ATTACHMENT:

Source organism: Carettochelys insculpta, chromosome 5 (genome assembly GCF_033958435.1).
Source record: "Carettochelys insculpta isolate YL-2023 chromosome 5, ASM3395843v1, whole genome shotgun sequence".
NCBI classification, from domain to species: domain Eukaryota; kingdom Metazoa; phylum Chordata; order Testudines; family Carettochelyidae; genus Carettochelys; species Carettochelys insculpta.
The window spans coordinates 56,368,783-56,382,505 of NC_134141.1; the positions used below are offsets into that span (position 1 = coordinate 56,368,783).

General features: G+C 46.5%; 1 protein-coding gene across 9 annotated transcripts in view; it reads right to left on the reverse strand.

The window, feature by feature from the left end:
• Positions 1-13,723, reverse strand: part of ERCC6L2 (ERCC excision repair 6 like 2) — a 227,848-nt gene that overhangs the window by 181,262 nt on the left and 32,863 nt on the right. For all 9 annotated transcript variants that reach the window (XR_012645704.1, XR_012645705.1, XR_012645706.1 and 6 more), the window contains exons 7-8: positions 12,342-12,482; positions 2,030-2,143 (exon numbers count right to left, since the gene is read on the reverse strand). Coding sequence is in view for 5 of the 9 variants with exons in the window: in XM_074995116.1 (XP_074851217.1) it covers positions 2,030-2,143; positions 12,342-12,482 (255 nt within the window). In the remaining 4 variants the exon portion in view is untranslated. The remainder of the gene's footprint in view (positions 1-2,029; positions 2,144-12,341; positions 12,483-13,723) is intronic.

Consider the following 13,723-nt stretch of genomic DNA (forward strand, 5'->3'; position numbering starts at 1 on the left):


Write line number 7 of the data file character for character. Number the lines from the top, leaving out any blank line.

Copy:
• Positions 1-13,723, reverse strand: part of ERCC6L2 (ERCC excision repair 6 like 2) — a 227,848-nt gene that overhangs the window by 181,262 nt on the left and 32,863 nt on the right. For all 9 annotated transcript variants that reach the window (XR_012645704.1, XR_012645705.1, XR_012645706.1 and 6 more), the window contains exons 7-8: positions 12,342-12,482; positions 2,030-2,143 (exon numbers count right to left, since the gene is read on the reverse strand). Coding sequence is in view for 5 of the 9 variants with exons in the window: in XM_074995116.1 (XP_074851217.1) it covers positions 2,030-2,143; positions 12,342-12,482 (255 nt within the window). In the remaining 4 variants the exon portion in view is untranslated. The remainder of the gene's footprint in view (positions 1-2,029; positions 2,144-12,341; positions 12,483-13,723) is intronic.